You probably remember last year when the Internet collectively lost control of its bowels over the announcement that the US military was working on TALOS, a powered suit that wasn’t actually anything like what Tony Stark wears but was close enough to get our hearts racing. News outlets were flooded with reports of Iron Man suits and few could ignore the excitement, though it turns out that making a real powered suit is hard–recent reports suggest TALOS won’t be ready until 2018.

While three or four years isn’t exactly soon, it is pretty quick–though if the US military doesn’t get their hustle on, they may end up being second to the powered suit finish line! It looks like the Japanese government is preparing to throw hundreds of millions of yen at a project to develop a powered-assist suit for soldiers in three years–if it is accepted by the Diet for the 2015 budget.

If you have visions of Gundam dancing in your head right now, well, we’re sorry to have to tell you this, but you can put them away. It’ll be less like a science fiction mech suit and more like Honda’s Walking Assist, which, if you haven’t seen them in action before, is the technological equivalent of getting apples while trick-or-treating. Just take a look at the video below…

▼Even the music is sad and despondent…

As unexciting as the Walking Assist is, it does represent a significant advancement in technology. After all, making robots that can walk is actually quite difficult (unless wrapping yourself in tinfoil counts as a robot…), so we can appreciate all the work that Honda put into the Walking Assist. Even if it does leave us disappointed.

That said, we get the feeling that the powered-assist suits the Japanese military is hoping to develop will be a bit more exciting–they will be designed to carry assault rifles after all!

▼Or not. Well, at least the scowl is menacing…


Obviously, the point of these suits isn’t flying or even adding extra armor–they’re actually intended to make soldiers more agile on the field. If you’re wondering how the hell that would make soldiers more agile, it’s a matter of assisting them with lugging all their equipment around and adding a bit of spring to their step. Most of the JSDF troops are running around with a minimum of about 20 kilograms (roughly 44 pounds) of gear, which would be enough to slow anyone down, so we can understand how this would help soldiers get around a bit better. But if the concept art is any indication, it won’t make them look very fierce…

▼Was this drawn by a 6th grader?!

power3Hachima Kikou

The anticipated budget for 2015 is 900 million yen (about 7.7 million US dollars), which seems a bit low, if we’re being honest. Nevertheless, theinitial suits for trial testingare expectedto be ready in three years, based on past development cycles. However, this wouldn’t be the first time the Japanese government has funded powered-assist suits–they budgeted several million yen (several hundred thousand US dollars) in 2012 for research of suits designed to help users lift heavy objects. Japan already has a relatively well developed field of powered-assist suits, so it’s not entirely unreasonable to expect development to only take three years–but we really think they should take an extra year to add rocket shoes or something…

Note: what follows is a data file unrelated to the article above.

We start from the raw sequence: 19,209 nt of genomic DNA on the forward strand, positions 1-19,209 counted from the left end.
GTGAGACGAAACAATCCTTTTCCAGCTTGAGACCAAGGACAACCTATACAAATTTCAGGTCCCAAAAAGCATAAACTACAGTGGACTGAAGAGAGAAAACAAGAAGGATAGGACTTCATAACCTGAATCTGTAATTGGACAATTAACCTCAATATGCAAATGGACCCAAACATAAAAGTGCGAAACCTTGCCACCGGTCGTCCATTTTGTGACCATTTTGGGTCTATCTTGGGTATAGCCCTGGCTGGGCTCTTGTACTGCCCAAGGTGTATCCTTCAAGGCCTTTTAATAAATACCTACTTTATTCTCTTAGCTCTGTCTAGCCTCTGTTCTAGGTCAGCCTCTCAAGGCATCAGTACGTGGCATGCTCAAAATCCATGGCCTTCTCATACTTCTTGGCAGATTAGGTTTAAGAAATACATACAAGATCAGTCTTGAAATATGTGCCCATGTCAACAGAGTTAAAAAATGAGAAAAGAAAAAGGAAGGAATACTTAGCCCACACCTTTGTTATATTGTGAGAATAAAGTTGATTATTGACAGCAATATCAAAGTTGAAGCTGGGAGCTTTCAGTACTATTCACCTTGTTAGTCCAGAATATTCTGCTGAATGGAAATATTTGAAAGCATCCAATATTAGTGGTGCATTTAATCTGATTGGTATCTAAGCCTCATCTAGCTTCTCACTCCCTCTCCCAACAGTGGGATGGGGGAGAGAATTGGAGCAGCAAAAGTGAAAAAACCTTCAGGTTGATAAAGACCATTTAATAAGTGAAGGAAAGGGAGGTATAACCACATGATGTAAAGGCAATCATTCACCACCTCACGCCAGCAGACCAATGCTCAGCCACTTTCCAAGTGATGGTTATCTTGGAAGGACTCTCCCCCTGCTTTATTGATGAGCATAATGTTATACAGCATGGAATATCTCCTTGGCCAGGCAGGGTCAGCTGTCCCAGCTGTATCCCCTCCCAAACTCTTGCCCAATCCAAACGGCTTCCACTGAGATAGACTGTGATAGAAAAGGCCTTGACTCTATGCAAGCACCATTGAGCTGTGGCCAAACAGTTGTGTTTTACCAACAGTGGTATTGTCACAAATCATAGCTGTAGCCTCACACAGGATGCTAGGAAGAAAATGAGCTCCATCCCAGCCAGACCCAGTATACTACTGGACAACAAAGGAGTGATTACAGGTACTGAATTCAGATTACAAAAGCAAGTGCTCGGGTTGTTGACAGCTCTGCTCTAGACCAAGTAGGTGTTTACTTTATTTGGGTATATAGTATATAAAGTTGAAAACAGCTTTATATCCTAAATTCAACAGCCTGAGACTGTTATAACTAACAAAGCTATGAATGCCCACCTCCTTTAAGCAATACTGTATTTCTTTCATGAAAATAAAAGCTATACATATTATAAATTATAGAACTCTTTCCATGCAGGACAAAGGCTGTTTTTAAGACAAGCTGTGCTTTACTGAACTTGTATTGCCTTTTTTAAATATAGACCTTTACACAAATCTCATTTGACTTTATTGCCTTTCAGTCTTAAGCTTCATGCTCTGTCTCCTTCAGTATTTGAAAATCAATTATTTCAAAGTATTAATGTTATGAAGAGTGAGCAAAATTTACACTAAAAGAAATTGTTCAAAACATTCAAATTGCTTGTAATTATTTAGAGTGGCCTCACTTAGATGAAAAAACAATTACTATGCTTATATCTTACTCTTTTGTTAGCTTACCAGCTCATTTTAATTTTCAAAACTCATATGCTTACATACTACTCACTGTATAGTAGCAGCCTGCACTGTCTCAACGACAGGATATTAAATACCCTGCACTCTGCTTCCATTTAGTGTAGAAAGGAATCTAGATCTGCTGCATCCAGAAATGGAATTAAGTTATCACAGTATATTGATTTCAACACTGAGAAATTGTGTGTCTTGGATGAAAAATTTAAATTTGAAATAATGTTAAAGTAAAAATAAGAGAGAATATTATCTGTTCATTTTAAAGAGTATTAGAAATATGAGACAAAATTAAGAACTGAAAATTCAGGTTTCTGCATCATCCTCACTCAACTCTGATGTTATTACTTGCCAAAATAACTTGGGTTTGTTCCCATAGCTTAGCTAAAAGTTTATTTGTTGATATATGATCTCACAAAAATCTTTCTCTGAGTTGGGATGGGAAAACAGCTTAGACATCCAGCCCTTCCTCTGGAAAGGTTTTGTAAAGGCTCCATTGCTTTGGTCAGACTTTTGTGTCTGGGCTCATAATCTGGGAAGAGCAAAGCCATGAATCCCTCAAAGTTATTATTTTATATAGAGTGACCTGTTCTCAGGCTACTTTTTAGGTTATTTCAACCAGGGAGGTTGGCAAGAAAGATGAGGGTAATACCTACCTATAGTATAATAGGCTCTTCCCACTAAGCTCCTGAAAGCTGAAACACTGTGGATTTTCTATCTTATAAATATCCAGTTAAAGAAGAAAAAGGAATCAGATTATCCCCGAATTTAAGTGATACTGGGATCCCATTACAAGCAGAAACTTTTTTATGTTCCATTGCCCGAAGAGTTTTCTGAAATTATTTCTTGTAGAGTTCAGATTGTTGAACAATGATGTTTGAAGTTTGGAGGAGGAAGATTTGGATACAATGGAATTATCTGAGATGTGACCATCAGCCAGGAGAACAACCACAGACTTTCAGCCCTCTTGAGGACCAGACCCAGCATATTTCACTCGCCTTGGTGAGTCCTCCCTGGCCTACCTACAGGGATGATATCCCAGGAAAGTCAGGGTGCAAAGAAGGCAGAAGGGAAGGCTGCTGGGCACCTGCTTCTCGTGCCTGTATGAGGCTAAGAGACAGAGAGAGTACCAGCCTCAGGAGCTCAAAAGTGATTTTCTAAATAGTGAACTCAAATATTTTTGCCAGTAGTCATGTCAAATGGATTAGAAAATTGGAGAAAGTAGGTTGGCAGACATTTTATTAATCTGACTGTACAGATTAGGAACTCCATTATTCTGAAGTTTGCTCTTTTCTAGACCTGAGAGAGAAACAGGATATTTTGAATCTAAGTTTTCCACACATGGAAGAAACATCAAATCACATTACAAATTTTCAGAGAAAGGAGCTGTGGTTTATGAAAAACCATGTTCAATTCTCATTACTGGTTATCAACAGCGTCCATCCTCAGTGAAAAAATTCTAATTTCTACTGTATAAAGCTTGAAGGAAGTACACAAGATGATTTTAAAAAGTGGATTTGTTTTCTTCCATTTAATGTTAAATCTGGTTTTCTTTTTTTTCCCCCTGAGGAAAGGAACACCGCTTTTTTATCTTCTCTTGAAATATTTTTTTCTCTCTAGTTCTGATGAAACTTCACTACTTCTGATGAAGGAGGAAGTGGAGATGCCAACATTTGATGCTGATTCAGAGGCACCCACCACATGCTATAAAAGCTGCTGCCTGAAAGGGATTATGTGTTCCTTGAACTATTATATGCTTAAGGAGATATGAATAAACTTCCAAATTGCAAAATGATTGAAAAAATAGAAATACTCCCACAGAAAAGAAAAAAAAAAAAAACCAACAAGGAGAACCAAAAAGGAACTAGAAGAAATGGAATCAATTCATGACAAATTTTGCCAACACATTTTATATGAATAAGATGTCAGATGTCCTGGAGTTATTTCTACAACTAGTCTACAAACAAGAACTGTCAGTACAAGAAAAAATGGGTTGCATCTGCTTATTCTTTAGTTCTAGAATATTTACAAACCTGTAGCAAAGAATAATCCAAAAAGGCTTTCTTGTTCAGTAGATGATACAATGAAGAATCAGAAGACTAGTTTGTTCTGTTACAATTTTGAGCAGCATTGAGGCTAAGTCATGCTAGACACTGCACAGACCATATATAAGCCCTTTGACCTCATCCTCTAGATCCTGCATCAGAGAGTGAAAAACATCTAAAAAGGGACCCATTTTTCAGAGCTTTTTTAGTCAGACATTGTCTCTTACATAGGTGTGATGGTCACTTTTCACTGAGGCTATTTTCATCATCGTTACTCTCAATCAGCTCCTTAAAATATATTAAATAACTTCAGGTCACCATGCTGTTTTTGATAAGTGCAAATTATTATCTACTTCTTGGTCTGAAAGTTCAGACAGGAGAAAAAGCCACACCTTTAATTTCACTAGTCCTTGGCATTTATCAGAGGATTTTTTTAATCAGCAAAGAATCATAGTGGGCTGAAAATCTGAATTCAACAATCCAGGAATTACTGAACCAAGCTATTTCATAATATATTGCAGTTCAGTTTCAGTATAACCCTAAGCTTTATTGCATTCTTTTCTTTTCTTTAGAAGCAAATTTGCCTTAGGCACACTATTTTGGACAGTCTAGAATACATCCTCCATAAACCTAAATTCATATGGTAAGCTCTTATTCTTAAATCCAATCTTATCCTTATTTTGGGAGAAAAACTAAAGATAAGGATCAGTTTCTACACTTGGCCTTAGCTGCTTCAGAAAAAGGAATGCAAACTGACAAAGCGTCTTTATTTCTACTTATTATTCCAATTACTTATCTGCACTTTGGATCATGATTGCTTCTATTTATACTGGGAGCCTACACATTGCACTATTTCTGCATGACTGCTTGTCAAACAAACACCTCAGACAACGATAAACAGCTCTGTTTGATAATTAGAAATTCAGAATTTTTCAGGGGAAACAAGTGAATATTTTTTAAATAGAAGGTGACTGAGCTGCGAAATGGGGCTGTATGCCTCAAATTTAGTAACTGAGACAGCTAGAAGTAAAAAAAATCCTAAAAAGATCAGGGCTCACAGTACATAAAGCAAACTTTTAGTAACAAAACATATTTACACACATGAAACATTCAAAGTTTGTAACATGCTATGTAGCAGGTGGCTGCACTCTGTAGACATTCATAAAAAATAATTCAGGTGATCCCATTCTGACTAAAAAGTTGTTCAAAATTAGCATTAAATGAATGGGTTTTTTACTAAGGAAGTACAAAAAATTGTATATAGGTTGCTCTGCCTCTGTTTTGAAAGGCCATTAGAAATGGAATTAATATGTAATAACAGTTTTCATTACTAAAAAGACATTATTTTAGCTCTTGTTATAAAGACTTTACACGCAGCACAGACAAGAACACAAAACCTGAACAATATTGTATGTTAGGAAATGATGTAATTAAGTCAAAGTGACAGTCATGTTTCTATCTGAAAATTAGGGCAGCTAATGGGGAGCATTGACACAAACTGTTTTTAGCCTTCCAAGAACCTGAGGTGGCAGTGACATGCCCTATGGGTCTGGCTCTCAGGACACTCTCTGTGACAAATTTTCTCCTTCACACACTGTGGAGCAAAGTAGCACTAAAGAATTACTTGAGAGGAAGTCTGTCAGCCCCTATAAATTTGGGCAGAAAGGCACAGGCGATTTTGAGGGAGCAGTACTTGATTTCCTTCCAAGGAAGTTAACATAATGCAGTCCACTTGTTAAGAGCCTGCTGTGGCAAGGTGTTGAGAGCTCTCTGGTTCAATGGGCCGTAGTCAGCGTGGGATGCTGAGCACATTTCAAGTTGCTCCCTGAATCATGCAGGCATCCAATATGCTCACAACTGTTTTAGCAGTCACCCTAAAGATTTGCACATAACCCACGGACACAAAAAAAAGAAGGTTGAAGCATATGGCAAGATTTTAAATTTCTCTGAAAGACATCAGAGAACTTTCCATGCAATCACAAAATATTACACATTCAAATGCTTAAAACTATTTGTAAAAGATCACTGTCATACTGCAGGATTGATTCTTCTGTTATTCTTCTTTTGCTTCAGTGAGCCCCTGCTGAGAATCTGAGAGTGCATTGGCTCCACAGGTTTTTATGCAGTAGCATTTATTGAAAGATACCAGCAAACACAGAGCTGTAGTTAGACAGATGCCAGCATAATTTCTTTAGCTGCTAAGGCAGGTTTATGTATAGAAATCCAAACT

Obviously, the military suits will be sturdier, capable of working around in water, and dust proof, which would definitely be important to keep the suit electronics from going on the fritz. It should go without saying that they’re also aiming to make the suits bulletproof–or at least designed so that being struck by a bullet won’t cause the suits to completely malfunction.

We just hope the end products will look more like the powered-assist suits from Cyberdyne (yes, there’s a Japanese company called Cyberdyne that makes electronics and, no, we don’t know where John Connor is) than whatever that concept art above is.

▼Cyberdyne’s suit for disaster response


While the suits are primarily for hauling around weapons and other war supplies, that’s not the only use they’ll have. Some concept art also depicts soldiers carrying injured people, perhaps in the aftermath of an earthquake. As cool as robots and quasi-mech suits are, we have to admit we like them a whole lot more when they’re used to rescue people than when they’re used to kill people. Remember, JSDF, with great power, comes great responsibility!

Sources/images: Hachima Kikou, Nikkan

▼In case you’ve forgotten about TALOS, here’s a recap from the ever dramatic TomoNews.